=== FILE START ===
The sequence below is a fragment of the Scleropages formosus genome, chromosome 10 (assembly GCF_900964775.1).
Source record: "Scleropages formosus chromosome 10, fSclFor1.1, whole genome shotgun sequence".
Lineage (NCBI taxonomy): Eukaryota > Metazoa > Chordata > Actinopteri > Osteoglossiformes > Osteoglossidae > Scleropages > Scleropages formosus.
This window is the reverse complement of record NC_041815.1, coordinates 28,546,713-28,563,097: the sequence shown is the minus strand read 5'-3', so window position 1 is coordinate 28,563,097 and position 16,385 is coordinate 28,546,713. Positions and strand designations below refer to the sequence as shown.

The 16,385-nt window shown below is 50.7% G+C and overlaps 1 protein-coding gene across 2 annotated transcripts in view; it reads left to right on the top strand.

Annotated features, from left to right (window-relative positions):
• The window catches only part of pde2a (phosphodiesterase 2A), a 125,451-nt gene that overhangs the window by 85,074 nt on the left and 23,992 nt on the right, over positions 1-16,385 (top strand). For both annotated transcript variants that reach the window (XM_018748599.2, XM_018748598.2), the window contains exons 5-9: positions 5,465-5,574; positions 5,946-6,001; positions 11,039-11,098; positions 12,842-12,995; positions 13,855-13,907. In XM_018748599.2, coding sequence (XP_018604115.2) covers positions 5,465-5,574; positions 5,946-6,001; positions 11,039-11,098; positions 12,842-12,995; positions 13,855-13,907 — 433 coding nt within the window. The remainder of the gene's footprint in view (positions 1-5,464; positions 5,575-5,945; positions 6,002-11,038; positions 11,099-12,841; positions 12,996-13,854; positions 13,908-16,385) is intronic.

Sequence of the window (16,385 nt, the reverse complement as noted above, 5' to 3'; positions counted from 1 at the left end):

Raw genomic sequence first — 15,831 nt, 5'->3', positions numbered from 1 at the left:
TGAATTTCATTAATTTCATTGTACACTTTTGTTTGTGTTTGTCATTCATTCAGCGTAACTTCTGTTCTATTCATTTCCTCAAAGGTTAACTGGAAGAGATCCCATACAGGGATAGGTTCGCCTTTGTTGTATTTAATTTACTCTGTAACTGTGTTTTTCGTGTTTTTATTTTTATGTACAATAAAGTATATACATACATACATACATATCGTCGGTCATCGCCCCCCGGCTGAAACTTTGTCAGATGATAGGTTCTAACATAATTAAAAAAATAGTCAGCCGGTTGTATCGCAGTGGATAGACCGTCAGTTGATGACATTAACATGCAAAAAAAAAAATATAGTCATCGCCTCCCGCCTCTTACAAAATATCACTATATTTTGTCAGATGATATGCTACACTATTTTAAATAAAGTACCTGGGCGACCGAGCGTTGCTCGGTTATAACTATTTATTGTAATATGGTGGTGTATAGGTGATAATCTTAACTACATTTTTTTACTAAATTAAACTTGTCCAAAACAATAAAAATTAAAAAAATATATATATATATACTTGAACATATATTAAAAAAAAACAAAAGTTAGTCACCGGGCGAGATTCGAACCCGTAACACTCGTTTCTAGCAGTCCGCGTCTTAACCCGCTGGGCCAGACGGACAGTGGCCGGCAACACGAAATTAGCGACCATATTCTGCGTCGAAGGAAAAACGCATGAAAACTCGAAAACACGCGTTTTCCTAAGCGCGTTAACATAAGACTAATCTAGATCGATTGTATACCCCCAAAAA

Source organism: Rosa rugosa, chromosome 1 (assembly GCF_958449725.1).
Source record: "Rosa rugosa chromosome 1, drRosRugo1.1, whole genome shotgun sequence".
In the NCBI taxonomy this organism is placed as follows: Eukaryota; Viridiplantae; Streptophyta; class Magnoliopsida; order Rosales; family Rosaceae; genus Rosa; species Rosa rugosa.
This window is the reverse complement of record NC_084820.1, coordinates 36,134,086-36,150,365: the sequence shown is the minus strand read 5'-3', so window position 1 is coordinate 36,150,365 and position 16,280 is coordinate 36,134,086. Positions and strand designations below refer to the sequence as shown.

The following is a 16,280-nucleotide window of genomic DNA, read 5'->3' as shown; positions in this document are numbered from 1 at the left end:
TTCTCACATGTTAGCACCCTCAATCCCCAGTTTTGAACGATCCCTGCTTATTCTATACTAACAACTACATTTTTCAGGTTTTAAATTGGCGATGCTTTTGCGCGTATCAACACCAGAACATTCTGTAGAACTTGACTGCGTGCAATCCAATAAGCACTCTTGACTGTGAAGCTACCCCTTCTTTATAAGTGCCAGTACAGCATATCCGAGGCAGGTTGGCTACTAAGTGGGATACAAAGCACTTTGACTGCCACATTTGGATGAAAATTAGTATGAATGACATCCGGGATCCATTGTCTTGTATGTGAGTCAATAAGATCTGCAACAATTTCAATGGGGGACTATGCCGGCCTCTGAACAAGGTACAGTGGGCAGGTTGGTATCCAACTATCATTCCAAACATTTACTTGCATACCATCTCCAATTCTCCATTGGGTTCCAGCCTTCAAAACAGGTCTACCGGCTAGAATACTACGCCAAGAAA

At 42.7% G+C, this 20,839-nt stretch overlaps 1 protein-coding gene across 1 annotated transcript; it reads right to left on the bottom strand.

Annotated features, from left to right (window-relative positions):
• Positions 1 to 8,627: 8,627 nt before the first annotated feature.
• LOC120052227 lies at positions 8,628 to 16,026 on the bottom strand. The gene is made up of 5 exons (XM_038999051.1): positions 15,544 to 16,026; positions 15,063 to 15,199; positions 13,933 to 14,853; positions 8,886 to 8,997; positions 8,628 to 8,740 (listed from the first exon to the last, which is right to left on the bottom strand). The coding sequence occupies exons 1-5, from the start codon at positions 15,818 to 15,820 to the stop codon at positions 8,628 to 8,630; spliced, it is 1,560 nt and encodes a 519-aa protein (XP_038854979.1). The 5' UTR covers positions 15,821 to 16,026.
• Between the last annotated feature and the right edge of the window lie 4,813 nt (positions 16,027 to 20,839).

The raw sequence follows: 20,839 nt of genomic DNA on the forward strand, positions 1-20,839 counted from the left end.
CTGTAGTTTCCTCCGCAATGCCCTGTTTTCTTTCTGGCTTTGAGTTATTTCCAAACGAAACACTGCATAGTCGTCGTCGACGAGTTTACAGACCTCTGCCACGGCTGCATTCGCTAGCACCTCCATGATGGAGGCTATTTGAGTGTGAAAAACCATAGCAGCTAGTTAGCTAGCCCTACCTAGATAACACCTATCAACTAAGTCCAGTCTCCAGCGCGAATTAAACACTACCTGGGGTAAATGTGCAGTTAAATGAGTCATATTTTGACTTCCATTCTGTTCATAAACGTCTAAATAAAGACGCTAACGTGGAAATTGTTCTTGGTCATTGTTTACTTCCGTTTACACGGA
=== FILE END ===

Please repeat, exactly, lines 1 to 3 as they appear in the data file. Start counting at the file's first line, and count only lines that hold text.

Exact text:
The sequence below is a fragment of the Scleropages formosus genome, chromosome 10 (assembly GCF_900964775.1).
Source record: "Scleropages formosus chromosome 10, fSclFor1.1, whole genome shotgun sequence".
Lineage (NCBI taxonomy): Eukaryota > Metazoa > Chordata > Actinopteri > Osteoglossiformes > Osteoglossidae > Scleropages > Scleropages formosus.